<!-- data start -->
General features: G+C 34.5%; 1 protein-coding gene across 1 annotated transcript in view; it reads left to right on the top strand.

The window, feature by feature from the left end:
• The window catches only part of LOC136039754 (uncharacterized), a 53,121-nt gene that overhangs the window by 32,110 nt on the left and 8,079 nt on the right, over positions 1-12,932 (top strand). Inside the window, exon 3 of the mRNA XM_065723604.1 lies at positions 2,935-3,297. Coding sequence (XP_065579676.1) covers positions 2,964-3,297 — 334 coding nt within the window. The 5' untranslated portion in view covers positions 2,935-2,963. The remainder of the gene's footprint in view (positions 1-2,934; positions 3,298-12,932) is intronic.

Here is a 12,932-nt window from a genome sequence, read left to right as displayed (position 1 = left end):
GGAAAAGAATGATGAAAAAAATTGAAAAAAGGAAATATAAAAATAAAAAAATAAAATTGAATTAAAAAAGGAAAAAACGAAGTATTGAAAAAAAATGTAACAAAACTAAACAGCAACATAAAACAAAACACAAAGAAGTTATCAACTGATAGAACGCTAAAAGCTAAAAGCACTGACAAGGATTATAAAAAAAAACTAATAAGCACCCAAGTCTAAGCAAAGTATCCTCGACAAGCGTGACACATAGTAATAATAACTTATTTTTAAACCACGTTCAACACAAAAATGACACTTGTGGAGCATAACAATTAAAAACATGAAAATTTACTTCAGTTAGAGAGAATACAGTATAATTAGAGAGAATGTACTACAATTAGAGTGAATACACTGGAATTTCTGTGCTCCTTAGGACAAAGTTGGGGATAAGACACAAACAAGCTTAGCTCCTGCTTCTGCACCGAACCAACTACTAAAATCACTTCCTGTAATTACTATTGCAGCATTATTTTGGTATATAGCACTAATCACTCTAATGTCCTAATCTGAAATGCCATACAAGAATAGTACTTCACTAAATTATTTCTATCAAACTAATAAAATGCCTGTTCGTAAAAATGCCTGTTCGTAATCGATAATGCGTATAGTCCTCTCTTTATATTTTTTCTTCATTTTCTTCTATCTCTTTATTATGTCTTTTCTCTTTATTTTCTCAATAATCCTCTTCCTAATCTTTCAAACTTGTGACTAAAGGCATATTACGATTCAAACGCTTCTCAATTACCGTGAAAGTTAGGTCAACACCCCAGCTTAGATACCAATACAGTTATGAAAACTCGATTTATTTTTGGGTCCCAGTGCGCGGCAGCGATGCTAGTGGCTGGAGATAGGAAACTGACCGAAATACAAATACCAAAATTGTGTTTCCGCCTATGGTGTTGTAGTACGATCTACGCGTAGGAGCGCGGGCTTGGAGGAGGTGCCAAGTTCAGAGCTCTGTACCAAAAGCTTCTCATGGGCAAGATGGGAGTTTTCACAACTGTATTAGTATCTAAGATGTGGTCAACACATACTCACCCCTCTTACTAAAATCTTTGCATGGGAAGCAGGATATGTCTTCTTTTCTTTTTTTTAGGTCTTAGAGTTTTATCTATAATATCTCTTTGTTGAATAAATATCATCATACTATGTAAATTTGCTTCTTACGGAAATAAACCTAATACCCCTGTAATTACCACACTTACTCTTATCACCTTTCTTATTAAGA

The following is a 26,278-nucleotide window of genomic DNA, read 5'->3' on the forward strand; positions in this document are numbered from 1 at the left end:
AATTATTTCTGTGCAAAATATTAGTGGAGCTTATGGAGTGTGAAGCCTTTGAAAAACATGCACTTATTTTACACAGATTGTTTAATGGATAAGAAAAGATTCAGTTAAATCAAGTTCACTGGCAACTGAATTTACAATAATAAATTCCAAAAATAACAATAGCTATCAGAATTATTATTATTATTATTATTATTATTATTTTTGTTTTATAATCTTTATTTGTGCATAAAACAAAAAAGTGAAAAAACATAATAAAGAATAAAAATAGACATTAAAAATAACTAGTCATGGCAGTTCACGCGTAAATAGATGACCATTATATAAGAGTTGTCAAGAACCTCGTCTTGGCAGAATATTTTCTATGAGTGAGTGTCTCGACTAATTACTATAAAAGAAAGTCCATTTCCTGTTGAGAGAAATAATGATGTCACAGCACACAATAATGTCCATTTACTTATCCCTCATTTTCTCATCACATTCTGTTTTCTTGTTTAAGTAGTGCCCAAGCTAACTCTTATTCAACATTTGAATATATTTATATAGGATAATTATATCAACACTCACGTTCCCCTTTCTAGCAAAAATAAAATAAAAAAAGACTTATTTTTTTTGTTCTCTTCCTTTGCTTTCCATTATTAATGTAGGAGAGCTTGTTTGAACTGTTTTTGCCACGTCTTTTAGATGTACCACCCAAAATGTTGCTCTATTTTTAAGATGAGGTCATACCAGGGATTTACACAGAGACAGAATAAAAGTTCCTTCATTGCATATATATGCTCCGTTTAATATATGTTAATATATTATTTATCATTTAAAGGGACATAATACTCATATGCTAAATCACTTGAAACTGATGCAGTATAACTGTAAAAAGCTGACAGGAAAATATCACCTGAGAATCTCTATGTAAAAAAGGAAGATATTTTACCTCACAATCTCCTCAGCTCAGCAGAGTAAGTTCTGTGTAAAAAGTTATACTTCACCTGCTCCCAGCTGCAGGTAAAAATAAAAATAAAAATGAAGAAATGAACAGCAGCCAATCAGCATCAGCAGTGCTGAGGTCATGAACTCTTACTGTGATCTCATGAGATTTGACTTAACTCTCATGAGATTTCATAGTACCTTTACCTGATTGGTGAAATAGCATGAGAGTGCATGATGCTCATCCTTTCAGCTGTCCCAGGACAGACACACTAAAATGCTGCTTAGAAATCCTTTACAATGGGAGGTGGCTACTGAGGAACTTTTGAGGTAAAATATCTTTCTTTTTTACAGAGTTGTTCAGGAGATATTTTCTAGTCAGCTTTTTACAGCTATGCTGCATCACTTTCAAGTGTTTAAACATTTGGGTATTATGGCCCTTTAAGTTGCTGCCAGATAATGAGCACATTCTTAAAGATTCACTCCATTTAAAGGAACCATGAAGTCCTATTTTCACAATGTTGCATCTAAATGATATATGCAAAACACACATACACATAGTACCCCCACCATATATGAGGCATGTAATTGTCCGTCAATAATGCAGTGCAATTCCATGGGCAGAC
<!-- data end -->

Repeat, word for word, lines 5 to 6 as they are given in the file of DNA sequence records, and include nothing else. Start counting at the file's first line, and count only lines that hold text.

GGAAAAGAATGATGAAAAAAATTGAAAAAAGGAAATATAAAAATAAAAAAATAAAATTGAATTAAAAAAGGAAAAAACGAAGTATTGAAAAAAAATGTAACAAAACTAAACAGCAACATAAAACAAAACACAAAGAAGTTATCAACTGATAGAACGCTAAAAGCTAAAAGCACTGACAAGGATTATAAAAAAAAACTAATAAGCACCCAAGTCTAAGCAAAGTATCCTCGACAAGCGTGACACATAGTAATAATAACTTATTTTTAAACCACGTTCAACACAAAAATGACACTTGTGGAGCATAACAATTAAAAACATGAAAATTTACTTCAGTTAGAGAGAATACAGTATAATTAGAGAGAATGTACTACAATTAGAGTGAATACACTGGAATTTCTGTGCTCCTTAGGACAAAGTTGGGGATAAGACACAAACAAGCTTAGCTCCTGCTTCTGCACCGAACCAACTACTAAAATCACTTCCTGTAATTACTATTGCAGCATTATTTTGGTATATAGCACTAATCACTCTAATGTCCTAATCTGAAATGCCATACAAGAATAGTACTTCACTAAATTATTTCTATCAAACTAATAAAATGCCTGTTCGTAAAAATGCCTGTTCGTAATCGATAATGCGTATAGTCCTCTCTTTATATTTTTTCTTCATTTTCTTCTATCTCTTTATTATGTCTTTTCTCTTTATTTTCTCAATAATCCTCTTCCTAATCTTTCAAACTTGTGACTAAAGGCATATTACGATTCAAACGCTTCTCAATTACCGTGAAAGTTAGGTCAACACCCCAGCTTAGATACCAATACAGTTATGAAAACTCGATTTATTTTTGGGTCCCAGTGCGCGGCAGCGATGCTAGTGGCTGGAGATAGGAAACTGACCGAAATACAAATACCAAAATTGTGTTTCCGCCTATGGTGTTGTAGTACGATCTACGCGTAGGAGCGCGGGCTTGGAGGAGGTGCCAAGTTCAGAGCTCTGTACCAAAAGCTTCTCATGGGCAAGATGGGAGTTTTCACAACTGTATTAGTATCTAAGATGTGGTCAACACATACTCACCCCTCTTACTAAAATCTTTGCATGGGAAGCAGGATATGTCTTCTTTTCTTTTTTTTAGGTCTTAGAGTTTTATCTATAATATCTCTTTGTTGAATAAATATCATCATACTATGTAAATTTGCTTCTTACGGAAATAAACCTAATACCCCTGTAATTACCACACTTACTCTTATCACCTTTCTTATTAAGA

The following is a 26,278-nucleotide window of genomic DNA, read 5'->3' on the forward strand; positions in this document are numbered from 1 at the left end: